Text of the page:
The cab has front and rear side mirrors, and you’ll find plastic windows in the panes. Sunshades are mounted above the side windows. The front windows have twin wiper arms. The roof overhangs the front of the forward windows, and there are two lights as well as illuminated number boards. Just up and above the number boards are grab irons.

There are two crew figures inside the cab. The cab’s standout features, though, are the curious gray slabs on top. Each has its own set of four lift rings, some knobs, and what appear to be radio antennas. These are the locomotive’s Positive Train Control (PTC) antenna array, reflecting a recently enacted federal safety requirement intended to prevent train-to-train accidents. Wouldn’t surprise me if some clever Johnnie began to produce retrofit kits for older locomotives.

Following the roofline behind the cab, you’ll find a see-through screen with fan blades. There are spots for a crane to lift this section. Right behind this are two solid screens that bulge out at the sides. Three lift rings are on top of this section. The exhaust (smoke unit) is just beyond that point. You’ll then encounter the horn and three more fan housings. Below them, on the sides, are two see-through screens on each side.

The side detailing is nice. The doors, latches, and hinge detail are raised enough to easily feel with your finger. While the body has a busy livery, it is accented with a large number of safety tags.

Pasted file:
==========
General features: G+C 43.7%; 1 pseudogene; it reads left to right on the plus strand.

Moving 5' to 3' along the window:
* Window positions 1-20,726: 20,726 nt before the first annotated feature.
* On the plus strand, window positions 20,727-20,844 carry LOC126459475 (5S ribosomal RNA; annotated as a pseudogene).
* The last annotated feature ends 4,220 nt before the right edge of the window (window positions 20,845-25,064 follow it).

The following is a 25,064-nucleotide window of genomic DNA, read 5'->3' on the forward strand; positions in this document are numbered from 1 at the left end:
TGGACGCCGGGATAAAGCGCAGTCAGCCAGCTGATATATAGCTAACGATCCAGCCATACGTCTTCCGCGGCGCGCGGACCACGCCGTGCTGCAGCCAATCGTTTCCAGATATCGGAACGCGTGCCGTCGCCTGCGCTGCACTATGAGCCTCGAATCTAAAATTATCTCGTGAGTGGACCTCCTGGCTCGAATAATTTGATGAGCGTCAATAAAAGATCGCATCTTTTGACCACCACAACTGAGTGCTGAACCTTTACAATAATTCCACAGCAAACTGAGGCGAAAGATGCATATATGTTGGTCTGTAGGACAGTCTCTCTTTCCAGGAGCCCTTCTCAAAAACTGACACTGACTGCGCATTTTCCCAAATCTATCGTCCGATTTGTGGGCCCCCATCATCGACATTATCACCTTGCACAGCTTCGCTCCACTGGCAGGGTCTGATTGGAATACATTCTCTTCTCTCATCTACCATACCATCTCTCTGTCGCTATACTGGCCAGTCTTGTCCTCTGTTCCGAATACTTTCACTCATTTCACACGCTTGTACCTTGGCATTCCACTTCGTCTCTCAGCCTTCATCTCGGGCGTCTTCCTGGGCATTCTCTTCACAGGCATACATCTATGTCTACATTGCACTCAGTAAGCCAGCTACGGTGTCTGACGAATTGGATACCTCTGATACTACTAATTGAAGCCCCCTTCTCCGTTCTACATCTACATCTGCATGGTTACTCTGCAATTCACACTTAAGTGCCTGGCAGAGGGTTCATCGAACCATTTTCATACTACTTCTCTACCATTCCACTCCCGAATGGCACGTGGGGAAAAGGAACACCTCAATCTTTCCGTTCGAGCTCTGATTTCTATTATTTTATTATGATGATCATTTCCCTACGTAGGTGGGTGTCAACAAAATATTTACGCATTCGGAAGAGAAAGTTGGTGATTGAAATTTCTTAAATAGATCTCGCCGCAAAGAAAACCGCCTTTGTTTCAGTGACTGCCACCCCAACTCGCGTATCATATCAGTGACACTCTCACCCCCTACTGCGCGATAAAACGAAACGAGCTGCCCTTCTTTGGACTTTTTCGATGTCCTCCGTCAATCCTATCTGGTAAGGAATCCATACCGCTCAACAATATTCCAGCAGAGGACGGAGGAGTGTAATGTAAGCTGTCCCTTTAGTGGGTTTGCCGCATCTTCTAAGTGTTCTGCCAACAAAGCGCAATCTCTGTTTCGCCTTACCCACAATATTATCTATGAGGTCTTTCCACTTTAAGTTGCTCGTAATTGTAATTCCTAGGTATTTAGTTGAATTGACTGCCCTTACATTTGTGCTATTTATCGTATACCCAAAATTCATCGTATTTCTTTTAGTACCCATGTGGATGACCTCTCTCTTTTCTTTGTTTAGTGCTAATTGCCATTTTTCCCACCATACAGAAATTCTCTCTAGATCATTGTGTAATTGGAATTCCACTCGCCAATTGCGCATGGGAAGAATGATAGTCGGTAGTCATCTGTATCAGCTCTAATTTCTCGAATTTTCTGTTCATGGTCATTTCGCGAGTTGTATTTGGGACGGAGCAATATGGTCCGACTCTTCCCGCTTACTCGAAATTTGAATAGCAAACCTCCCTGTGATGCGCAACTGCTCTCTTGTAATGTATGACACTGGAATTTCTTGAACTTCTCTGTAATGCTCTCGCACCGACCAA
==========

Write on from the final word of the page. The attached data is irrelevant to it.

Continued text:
The end of the long hood has grab irons going to the top of the hood. There is a sand filler cap up top, and V-shaped grab irons for use by the hostler pouring the sand. On the rear deck ditch lights configured similar to the front pilot.

The die-cast metal fuel tank has red accented caps and a sight gauge, and the die-cast metal trucks are beautifully cast. The speaker is housed in the fuel tank.

The Norfolk Southern SD60E with its Crescent cab (and PTC antennas) is a good-looking O gauge locomotive that has some interesting angles and nice detail points. The salute to veterans on the carbody is a bonus. This MTH diesel will look great on the point of a military train, regardless of the era of the train.

On the test track

On starting up, the model has a deep, throaty sound. The horn sounds good, and the bell is suitably clangy!

The locomotive was smooth in all speed ranges, and I’d use the word “glide” to describe low-speed operation. The only thing missing when it rolled past me was the hefty ker-thunk of steel wheels joining over a rail joint.

Our command-mode low-speed average was 5.9 scale mph, while the conventional low speed was 6.8 scale mph. Our high-speed average was 71.9 scale mph.
Drawbar pull was 1 pound, 9.6 ounces.

The Norfolk Southern’s livery is a nice way for it to honor American veterans, and the paint scheme is as distinctive as the carrier has fielded. But we don’t buy our locomotives just to look at; we buy them to pull trains, and having a fun sound package is a great plus. The Norfolk Southern SD60E from MTH will be a fine addition to any fleet of O gauge modern power.